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KHS in India: a Green Factory Building in the making
Not ten years ago China and India were among the world’s biggest consumers of coal and two of its heaviest polluters. A lot has changed since then – and not just through their signing of the Paris Climate Agreement which was endorsed by 196 states in 2015 and aims to limit global CO2 emissions. Today, both countries are heralded as pioneers in the use of renewable energies. India’s share of renewable energies in the energy mix is to amount to at least 40% in 2030. By 2026 the government wants to shut down all of its coal power stations – a goal that seems realistic as solar energy is now the least expensive source of electricity. In the capital of Delhi the operator of the metro, which connects 208 stations along 288 kilometers of railroad track, generates the solar energy it needs to power its trains itself. This newly-industrializing country is consistently doing its utmost to combat air pollution – and has become a kind of model student who is setting an example to our so-called leading industrial nations.
Switch to ‘green’ energy
Engineering company KHS Machinery in Ahmedabad, which with a population of almost six million is the fifth-largest city in the country, is also exemplary when it comes to sustainability. The managing director of the KHS subsidiary founded in 1997 is Yatindra Sharma. “Our government is very committed to climate protection and has already initiated a number of major projects,” he explains. Up until now coal country India was one of the most cost-intensive countries in the world regarding energy costs. It’s thus worth companies switching over to less expensive green energy and cutting their electricity consumption for economic reasons alone.
The ambitious plans harbored by local politicians don’t just center on energy, however; the second largest concern is to avoid waste and encourage recycling. Industry is challenged here both by official authorities and Indian consumers who are increasingly calling for sustainable products and want to make an active contribution to climate protection. This also applies to KHS in India. “Our success regarding the issue of sustainability has given us a competitive edge both regionally and globally and boosted our market image,” says Sharma, describing the fruits of his company’s labors. “Through our commitment as a company we’re making a contribution to both our society and our country. And we’re also profiting from this. Sustainable products and processes help us to gain new customers and employees and make it easier to adhere to legal provisions.” In this context KHS India is in close contact with its group parent in Germany. Expertise is exchanged in both directions, with knowledge passed on from one enterprise to another and benefits being drawn from the best practices of the respective opposite number.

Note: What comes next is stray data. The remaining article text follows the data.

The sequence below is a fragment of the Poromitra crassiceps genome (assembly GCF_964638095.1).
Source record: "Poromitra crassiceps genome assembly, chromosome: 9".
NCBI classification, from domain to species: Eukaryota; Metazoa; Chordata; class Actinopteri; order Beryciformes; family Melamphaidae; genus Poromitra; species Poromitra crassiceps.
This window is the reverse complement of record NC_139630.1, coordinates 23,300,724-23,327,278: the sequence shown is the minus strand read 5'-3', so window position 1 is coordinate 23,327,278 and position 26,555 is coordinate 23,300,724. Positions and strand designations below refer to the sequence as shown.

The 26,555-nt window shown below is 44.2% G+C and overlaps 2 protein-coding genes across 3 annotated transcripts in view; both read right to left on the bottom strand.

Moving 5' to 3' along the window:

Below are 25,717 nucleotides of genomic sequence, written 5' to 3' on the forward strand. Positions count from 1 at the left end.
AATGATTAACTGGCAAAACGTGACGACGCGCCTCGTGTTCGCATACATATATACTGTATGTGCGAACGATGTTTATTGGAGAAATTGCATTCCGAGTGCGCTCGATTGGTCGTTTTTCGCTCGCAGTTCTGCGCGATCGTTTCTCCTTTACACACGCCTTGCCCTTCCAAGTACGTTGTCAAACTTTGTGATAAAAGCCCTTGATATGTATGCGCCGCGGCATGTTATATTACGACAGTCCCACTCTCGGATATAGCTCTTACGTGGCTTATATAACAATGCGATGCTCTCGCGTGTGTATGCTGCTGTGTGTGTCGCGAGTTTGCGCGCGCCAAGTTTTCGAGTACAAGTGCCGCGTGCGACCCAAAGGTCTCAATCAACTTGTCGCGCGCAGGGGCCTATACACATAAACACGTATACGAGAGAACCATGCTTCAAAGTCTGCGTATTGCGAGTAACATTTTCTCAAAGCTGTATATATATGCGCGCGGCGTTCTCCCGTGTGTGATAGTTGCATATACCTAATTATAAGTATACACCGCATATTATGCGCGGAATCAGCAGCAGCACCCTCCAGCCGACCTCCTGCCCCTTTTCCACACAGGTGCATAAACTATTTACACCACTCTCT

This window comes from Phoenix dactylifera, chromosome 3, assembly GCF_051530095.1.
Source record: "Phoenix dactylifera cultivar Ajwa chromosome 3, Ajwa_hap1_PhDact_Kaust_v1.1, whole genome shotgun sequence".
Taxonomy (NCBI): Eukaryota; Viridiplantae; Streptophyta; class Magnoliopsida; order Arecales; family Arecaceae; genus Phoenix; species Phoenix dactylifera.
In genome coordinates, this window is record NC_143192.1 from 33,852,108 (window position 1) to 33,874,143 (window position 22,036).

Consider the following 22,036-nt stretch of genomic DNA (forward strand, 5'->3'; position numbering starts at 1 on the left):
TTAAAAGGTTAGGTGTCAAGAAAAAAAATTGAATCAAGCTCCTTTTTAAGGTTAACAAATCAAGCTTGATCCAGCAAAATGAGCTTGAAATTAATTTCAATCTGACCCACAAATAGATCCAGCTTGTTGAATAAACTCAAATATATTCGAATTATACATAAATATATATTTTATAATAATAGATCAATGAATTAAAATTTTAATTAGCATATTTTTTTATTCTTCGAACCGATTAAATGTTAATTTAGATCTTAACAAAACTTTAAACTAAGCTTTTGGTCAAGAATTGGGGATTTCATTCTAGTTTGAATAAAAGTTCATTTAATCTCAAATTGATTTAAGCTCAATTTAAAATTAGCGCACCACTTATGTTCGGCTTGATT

The standards in India are now in accord with international norms. As far back as in 2011 KHS India had ist energy management system certified according to ISO 50001, even although the engineering in itself is not energy intensive. The aim was to develop a routine for the effective use of resources. In 2015 the company was then granted certification according to the international environmental management standard ISO 14001. This places an emphasis on instigating a continuous improvement process regarding the environmental performance of a company.
“By making our machines gentler on resources, by saving on energy and materials and through our system of waste management we’re creating added value for our customers,” claims Ajay Shah, vice-president of Operations and KHS India’s sustainability officer. “And we’re not resting on our laurels; instead, we understand energy management to be a process which we can continuously optimize.” Specific measures introduced to this end over the past few years include the installation of presence sensors in conference rooms which automatically switch off all devices which require power when there’s no one in the room. LED bulbs are now used in office, street and factory lighting and old air conditioning units have been replaced by energy-saving models.
Sensitizing and motivating personnel to save energy is also part of the process. This is done in Ahmedabad with the help of specific means of communication, training courses, the certification of team members and by honoring kaizen ideas which result in an increase in efficiency. The practical yields of these and many other activities are recorded and reviewed with the help of an online smart energy monitoring system.
Despite all this attention being paid to the ecological aspects of sustainability, KHS India has not lost sight of the various economic and social aspects of the issue. “Our efforts in lean management and industrial engineering are making our processes more streamlined and more robust and helping us to eliminate activities which don’t contribute to the creation of value,” confirms Shah. “We’re helped in this by our global, in-house production system KHSps which covers all aspects of operations management from process optimization through product quality, cost reduction and occupational health and safety to customer satisfaction.”